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    1920-1930

     

    The 20-30s: the beginning of the way. Creation of "Sovfracht" and the first successes.

    Decree of the Council of Labor and Defense of the USSR on March 8, 1929 as part of the People's Commissariat of Internal and External Trade created JSC “Sovfracht”, which united all disparate freight cells throughout the Union and began its activities from March 16, 1929. JSC “Sovfracht” transferred the exclusive monopoly right to charter foreign and domestic tonnage for the needs of Soviet export-import organizations, conduction of all freight operations in the country, and also ship agency in the ports of the USSR and abroad.


    Moreover, before the October Revolution, the freight business in the country was not developed, and the chartering of tonnage was entirely in the hands of foreign companies. Despite the fact that in 1921, V.I. Lenin defined the role of Soviet transport as "one of the most important bases of our economy," the "material instrument of our state's relations with foreign countries," until the creation of JSC “Sovfracht”, it was not any necessary attention to the  chartering, that could turn it into a powerful tool for the foreign trade policy of the USSR.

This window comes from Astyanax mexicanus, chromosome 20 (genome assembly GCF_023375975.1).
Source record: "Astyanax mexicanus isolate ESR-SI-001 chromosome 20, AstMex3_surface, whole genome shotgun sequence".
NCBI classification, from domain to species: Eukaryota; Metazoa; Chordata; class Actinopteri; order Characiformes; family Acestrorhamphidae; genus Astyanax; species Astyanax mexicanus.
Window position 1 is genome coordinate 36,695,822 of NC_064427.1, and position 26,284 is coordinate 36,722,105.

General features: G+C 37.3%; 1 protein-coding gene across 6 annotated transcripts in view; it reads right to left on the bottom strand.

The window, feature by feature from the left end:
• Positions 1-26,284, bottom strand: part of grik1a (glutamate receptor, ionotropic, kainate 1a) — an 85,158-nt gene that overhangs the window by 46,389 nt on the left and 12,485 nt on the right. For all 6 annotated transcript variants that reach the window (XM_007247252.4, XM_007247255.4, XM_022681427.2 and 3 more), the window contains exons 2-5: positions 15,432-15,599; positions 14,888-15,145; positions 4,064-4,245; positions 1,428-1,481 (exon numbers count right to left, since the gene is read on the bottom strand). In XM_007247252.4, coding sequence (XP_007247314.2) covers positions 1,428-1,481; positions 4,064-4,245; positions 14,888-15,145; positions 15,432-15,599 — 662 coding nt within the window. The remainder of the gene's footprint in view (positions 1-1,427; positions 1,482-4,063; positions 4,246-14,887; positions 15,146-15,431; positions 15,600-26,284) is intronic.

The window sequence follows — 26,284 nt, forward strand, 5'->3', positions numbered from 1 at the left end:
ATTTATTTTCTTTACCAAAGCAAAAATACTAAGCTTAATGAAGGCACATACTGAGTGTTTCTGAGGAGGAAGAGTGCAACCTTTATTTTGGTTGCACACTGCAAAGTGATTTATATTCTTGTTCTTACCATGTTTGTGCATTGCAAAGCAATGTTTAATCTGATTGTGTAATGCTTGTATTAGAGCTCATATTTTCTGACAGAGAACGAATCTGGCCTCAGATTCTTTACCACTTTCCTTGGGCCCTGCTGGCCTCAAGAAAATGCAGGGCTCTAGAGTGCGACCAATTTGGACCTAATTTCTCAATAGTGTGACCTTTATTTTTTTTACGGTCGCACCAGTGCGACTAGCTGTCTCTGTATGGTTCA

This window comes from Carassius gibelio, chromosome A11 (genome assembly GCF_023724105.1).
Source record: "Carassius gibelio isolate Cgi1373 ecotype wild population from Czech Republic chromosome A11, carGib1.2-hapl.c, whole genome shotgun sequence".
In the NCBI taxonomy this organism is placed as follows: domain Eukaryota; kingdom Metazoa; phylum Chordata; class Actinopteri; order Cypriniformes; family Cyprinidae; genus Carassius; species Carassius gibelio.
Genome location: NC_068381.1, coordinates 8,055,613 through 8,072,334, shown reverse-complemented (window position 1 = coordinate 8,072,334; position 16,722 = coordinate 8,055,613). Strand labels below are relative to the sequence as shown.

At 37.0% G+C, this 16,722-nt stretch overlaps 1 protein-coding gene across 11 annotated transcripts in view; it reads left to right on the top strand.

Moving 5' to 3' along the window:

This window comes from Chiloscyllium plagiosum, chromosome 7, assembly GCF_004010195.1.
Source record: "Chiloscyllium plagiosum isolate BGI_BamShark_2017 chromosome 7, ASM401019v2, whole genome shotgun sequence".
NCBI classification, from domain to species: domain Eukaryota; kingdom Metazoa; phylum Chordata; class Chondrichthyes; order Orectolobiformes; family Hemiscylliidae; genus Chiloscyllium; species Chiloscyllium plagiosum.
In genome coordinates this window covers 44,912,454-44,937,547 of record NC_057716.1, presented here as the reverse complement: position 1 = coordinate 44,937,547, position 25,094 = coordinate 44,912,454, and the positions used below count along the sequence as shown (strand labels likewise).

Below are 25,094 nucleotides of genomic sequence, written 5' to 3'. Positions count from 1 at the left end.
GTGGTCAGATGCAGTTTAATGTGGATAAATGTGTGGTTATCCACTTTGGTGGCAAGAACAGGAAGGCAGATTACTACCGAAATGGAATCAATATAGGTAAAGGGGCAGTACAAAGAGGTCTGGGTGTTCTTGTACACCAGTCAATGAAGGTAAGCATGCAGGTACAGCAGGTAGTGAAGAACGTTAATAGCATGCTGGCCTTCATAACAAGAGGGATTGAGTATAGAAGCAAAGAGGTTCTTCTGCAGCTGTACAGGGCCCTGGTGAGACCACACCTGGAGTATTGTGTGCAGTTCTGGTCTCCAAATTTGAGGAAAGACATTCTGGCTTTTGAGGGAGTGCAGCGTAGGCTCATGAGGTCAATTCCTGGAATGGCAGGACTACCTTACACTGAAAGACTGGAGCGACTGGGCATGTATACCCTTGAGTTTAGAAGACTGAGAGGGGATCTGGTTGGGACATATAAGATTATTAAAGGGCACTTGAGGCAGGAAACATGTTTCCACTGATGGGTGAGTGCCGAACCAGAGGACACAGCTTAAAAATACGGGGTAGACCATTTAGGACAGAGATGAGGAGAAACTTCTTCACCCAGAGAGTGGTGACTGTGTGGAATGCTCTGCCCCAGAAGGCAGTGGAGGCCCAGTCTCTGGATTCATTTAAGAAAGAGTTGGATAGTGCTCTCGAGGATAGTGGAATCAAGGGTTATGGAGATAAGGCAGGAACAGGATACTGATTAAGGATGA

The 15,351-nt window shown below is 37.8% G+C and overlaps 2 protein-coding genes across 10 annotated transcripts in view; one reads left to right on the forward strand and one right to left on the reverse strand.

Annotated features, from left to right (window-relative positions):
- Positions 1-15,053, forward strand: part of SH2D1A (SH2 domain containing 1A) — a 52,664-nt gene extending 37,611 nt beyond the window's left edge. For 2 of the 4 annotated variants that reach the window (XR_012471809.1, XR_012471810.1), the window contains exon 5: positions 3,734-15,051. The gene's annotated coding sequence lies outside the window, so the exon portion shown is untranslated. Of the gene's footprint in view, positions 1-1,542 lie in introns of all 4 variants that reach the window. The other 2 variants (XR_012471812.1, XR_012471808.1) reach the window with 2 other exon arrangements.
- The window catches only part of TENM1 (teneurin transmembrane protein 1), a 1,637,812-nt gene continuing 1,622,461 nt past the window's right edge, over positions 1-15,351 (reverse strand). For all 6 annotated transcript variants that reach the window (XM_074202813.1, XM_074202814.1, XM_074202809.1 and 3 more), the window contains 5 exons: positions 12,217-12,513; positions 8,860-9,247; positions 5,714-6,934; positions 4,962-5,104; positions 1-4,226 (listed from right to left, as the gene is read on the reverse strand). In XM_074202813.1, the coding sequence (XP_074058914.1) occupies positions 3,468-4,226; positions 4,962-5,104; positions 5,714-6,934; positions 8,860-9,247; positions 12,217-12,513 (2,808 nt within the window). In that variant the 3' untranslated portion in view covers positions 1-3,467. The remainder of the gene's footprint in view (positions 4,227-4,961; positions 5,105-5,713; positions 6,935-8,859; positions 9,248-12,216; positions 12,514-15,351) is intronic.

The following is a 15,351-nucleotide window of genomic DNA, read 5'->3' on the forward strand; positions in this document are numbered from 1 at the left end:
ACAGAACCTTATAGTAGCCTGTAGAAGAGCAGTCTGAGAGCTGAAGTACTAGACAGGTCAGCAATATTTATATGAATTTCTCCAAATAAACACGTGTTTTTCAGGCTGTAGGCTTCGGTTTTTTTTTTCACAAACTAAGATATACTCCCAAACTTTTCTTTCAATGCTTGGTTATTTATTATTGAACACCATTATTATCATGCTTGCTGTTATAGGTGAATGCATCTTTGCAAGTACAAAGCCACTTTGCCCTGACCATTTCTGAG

Until 1929, most of the bulk of foreign trade was carried out on foreign tonnage, the cost of its chartering was significant and ranked second place among the country's imports. Various organizations ("Dobroflot", "Gostorgflot", "Tsentrsoyuz", "Neftesindikat" etc.), engaged in chartering, do not have unity in work and clear coordination of actions. The creation of such an organization as “Sovfracht” allowed several objectives to be realized, among them:

    monopolization of chartering, coordination and management of all freight operations from the one center in Moscow;

    carrying out an active freight policy: strengthening of Soviet influence in the global freight market, maximum reduction of freight rates, planning of chartering.

    All previously established organizations were subordinated to “Sovfracht”, which conducted market research work and distributed the total amount of chartering for individual flags. “Sovfracht” also organized local offices in new markets, involved new flags and conducted successful negotiations with a number of developed capitalist states.



    In 1930 the government decided to centralize the management of all water transport in the country. The People’s Commissariat for Water Transport was established for this aim. In the period of grandiose construction projects and active industrial development in the country, the marine was the most important resources of delivering foreign industrial equipment to the USSR.  Only during the first five-year plan period (1929-1932) the freight turnover of the Soviet ports increased by 92%. The Northern sea route (Arkhangelsk-Vladivostok) has become regular. In the second five-year period (1933-1937), the share of industrial cargoes in the structure of the country's exports increases; modern machines and other equipment for heavy industry, non-ferrous metals began to predominate in imports. The provision of transportation of cargoes was the main goal of “Sovfracht”.